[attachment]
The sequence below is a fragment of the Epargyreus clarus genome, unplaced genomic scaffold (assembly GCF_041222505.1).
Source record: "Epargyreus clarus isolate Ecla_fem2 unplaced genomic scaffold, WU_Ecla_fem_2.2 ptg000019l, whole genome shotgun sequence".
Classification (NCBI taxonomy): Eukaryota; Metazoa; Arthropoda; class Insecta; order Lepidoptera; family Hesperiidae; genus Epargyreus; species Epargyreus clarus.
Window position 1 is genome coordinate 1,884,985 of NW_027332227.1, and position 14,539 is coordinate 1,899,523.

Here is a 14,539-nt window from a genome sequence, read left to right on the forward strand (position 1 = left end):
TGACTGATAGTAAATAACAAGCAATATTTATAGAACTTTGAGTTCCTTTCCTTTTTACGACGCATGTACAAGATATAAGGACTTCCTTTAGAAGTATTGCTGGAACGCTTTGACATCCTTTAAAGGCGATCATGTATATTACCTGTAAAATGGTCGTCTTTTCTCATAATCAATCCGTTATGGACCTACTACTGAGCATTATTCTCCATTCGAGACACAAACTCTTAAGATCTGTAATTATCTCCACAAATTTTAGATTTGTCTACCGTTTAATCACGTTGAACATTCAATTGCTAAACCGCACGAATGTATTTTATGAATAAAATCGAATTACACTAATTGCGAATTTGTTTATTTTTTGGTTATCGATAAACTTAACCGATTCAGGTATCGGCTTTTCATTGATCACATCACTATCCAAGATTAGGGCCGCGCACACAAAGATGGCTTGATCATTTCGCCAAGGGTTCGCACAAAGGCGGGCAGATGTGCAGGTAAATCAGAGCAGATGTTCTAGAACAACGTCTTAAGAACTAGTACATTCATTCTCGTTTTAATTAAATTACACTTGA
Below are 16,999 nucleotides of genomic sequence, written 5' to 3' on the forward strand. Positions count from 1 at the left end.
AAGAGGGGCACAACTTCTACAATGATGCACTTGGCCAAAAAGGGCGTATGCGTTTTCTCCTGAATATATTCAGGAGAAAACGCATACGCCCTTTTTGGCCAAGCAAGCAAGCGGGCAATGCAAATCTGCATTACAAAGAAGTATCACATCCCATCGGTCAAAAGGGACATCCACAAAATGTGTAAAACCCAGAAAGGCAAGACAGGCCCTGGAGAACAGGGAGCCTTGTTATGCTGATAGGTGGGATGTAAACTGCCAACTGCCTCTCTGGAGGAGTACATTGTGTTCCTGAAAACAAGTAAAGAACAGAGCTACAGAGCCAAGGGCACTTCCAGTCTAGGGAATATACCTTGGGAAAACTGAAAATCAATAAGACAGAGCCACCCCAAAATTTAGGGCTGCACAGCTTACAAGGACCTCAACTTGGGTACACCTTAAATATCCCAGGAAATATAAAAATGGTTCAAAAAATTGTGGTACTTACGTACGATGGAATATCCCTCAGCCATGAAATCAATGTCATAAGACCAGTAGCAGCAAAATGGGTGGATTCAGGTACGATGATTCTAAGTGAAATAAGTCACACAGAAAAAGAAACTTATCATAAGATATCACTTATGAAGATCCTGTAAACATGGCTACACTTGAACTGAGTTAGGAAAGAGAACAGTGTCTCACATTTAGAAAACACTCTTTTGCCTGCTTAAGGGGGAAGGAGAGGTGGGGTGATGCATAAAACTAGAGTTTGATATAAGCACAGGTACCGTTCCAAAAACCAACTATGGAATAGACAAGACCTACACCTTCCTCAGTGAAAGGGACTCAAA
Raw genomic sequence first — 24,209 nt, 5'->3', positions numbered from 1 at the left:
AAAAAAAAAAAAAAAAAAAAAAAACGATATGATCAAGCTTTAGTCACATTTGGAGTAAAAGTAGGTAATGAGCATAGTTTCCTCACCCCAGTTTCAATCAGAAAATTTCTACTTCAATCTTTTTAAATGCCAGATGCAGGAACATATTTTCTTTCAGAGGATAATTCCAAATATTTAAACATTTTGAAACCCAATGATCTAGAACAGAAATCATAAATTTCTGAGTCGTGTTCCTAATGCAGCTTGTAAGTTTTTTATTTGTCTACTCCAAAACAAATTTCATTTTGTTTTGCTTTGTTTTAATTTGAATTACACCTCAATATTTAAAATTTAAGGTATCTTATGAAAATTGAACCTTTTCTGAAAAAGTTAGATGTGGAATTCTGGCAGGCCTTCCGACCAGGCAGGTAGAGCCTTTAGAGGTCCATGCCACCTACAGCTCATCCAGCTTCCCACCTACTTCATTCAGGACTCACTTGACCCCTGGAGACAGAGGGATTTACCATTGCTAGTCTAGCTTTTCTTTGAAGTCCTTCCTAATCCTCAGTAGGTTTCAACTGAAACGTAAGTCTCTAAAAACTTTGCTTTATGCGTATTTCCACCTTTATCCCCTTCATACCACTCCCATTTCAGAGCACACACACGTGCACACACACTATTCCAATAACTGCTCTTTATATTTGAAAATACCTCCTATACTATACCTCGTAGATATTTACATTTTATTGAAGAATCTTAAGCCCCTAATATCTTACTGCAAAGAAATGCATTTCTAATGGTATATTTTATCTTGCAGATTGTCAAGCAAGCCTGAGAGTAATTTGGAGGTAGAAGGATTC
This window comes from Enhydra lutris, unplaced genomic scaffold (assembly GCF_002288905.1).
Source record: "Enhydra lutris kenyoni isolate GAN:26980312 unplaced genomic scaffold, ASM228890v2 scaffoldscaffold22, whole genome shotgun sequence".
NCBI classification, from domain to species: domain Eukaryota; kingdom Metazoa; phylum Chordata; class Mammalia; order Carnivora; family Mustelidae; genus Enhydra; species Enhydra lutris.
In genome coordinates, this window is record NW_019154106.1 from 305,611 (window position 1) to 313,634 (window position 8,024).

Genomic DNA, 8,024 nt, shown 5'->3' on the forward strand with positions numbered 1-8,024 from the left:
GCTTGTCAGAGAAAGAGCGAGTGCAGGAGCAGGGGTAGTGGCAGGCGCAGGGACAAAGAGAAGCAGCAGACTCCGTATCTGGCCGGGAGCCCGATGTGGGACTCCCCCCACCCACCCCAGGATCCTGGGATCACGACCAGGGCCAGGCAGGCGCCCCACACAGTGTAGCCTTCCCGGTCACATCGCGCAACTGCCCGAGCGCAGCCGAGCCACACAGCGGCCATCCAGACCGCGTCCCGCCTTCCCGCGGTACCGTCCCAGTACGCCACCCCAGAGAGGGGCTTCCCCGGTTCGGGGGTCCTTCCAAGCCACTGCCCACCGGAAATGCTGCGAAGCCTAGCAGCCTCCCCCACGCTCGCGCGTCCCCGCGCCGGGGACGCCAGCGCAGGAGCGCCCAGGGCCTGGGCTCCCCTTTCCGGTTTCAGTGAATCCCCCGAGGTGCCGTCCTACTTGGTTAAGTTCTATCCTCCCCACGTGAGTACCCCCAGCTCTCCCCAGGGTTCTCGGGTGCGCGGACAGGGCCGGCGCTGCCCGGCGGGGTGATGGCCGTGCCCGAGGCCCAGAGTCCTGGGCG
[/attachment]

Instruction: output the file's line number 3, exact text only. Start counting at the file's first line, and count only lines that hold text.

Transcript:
Classification (NCBI taxonomy): Eukaryota; Metazoa; Arthropoda; class Insecta; order Lepidoptera; family Hesperiidae; genus Epargyreus; species Epargyreus clarus.